2019 Royal Enfield INT 650 & Continental GT 650 Review
One of the world’s most glorious motorcycle manufacturers is back with a bang in the U.S., and we took Royal Enfield’s two new bikes—the 2019 Royal Enfield INT 650 and Continental GT 650—for a spin to see what all the fuss is about.
After more than 50 years of manufacturing its 350-550cc Bullet singles in Chennai, India, Royal Enfield has finally produced its long-awaited first-ever parallel-twins.
The overhead-cam 650cc Continental GT and Interceptor (known in the U.S. as the INT 650, since Honda owns the rights to the Interceptor name) are finally heading for dealerships around the world, starting with here in the USA.
With deliveries now commencing to the 90-plus dealers in what RE’s dynamic CEO Siddhartha Lal forecasts will become its largest export market, the selection of eye-catching retro paintwork choices available across the Standard, Custom and Chrome versions are available here for bargain basement prices.
These start at $5799 for the INT 650 roadster, and $5999 for the equivalent Continental GT café racer models, and up to $6749 for the top-of-the-range versions. That’s a lot of motorcycle for the money—but even better, those keen prices include a three-year unlimited mileage warranty and roadside assistance.
The Indian manufacturer chose the surfing town of Santa Cruz on the Central California Coast for the global riding launch of these two bikes—the first twin-cylinder volume production motorcycles ever built in India, and the country’s first-ever ton-up street bikes capable of traveling at over 100 mph.
California’s post-war biking boom created a revolution in British motorcycle manufacturing, and helped Royal Enfield establish itself as a global brand. Now Lal is hoping to do it over again with these two models powered by the company’s all-new 648cc air/oil cooled parallel-twin motor with 270° crank, jointly developed in India and at the company’s state-of-the-art British technology center at Bruntingthorpe.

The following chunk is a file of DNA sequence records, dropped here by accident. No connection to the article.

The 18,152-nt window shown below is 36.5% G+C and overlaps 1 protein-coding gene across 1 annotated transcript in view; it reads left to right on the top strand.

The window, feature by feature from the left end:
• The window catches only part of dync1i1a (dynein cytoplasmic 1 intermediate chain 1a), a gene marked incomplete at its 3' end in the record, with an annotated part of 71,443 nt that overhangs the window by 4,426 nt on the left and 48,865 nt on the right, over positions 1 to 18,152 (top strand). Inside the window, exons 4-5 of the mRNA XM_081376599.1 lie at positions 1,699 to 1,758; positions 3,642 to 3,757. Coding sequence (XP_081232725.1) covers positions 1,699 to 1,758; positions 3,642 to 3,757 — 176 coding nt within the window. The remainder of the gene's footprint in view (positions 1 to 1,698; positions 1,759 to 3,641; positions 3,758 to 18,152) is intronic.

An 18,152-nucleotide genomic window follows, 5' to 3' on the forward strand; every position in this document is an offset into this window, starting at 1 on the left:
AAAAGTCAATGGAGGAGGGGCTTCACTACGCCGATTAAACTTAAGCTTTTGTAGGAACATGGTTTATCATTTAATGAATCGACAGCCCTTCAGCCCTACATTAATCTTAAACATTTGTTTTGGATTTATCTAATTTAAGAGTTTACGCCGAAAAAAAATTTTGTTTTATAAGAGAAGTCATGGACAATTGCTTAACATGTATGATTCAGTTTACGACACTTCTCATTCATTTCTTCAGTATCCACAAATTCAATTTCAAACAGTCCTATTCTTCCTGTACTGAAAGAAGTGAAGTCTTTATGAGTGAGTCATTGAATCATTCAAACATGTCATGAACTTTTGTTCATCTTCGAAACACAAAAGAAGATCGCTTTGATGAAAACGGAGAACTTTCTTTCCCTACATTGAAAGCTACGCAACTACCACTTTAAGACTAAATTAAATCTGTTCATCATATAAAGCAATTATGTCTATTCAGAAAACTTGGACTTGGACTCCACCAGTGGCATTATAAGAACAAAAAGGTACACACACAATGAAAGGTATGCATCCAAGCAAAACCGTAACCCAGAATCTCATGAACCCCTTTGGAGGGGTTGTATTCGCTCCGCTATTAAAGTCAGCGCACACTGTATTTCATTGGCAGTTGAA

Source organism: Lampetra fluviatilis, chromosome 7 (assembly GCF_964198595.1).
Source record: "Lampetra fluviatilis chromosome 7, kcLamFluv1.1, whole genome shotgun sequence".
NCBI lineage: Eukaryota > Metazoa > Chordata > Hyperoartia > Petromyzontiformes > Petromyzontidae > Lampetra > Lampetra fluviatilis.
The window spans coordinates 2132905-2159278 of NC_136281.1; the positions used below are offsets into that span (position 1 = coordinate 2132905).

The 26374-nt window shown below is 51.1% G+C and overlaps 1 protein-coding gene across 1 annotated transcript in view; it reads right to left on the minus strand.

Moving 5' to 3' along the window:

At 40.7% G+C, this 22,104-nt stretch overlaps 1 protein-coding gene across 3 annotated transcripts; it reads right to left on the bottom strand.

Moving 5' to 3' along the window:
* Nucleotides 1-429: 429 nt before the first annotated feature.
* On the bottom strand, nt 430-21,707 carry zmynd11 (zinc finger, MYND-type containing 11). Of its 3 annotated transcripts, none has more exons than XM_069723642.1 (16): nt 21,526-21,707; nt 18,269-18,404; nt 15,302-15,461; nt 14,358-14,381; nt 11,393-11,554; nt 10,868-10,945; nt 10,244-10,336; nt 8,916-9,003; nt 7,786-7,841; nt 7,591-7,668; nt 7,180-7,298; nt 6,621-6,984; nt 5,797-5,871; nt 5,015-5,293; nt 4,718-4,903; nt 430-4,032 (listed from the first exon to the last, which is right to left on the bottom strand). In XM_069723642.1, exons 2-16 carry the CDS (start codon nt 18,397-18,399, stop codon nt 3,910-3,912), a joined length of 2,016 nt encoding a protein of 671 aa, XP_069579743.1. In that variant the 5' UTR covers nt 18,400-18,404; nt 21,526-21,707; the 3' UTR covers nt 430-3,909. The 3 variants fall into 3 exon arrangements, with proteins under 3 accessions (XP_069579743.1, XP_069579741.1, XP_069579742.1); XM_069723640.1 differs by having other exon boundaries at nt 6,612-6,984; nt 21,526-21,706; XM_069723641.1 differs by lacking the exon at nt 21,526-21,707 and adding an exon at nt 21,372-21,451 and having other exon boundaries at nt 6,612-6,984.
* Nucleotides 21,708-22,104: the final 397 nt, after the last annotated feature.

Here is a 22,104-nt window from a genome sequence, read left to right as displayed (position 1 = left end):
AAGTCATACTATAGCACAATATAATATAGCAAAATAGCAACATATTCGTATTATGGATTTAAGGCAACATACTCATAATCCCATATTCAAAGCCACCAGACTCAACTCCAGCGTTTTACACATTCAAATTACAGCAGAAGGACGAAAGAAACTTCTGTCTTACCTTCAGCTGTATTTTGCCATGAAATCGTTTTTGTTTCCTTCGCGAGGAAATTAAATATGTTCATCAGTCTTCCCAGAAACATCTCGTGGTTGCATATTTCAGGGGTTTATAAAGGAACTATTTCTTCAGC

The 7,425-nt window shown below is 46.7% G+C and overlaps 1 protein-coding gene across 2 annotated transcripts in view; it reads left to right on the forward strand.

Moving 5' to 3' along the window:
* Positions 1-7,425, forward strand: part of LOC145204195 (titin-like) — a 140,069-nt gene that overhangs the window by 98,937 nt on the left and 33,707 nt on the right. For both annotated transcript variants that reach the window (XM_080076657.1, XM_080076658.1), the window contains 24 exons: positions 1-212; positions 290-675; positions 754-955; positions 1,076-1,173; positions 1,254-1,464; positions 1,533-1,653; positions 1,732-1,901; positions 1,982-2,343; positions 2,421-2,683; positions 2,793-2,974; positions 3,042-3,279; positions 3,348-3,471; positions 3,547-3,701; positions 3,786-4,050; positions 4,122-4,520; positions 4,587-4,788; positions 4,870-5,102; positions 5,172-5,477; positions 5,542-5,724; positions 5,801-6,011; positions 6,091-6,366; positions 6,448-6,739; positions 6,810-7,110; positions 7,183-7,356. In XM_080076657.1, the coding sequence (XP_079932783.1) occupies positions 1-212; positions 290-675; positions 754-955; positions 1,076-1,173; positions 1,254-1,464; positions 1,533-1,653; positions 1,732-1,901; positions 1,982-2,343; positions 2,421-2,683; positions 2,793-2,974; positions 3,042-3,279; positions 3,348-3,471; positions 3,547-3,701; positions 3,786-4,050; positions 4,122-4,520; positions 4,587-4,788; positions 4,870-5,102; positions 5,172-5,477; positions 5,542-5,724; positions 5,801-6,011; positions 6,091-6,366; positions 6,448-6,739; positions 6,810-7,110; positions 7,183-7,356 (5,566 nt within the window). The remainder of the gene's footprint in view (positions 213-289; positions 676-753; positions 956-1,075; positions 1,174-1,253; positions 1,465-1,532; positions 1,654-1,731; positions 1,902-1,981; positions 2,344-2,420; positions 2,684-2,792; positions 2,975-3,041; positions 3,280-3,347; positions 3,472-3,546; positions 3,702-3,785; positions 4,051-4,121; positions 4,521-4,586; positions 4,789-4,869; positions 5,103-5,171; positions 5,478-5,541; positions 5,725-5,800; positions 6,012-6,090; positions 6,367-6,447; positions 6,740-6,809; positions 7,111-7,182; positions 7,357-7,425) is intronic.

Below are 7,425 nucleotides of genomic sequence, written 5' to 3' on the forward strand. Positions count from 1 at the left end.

Despite being “just” a 650, it’s a visually imposing motor, which fills the frame, with its polished engine covers matching the double-skinned chrome exhaust. It’s worth noting that Enfield’s performance partners S&S have already produced an 865cc version of the engine for the Lock Stock factory custom, without any modification to the external engine castings. Word is that there are two further new Royal Enfield twin-cylinder platforms being launched in the next five years, each with a different chassis and different engine capacity as part of a 12-model blitz that Lal intends should establish his company as the global leader in the middleweight motorcycle market.
But that’s in the future and the INT 650 and Continental GT are here right now, and a close look at the new bikes during two full days of riding them through the spectacular mountain roads around Santa Cruz revealed that Royal Enfield’s build quality has taken a significant step forward.
Great attention to detail is evident, and while the switch blocks can’t help looking rather bland without any electronics other than EFI and ABS on a bike with a cable throttle, hence devoid of ride-by-wire technology, they look well made and substantial. The classic-style twin-clock analog instruments feature a separate tacho and speedo, with a small LCD screen displaying fuel level, odometer and two trips, but no clock or gear indicator.
We had entire successive days aboard each model, with ample time to evaluate each thoroughly.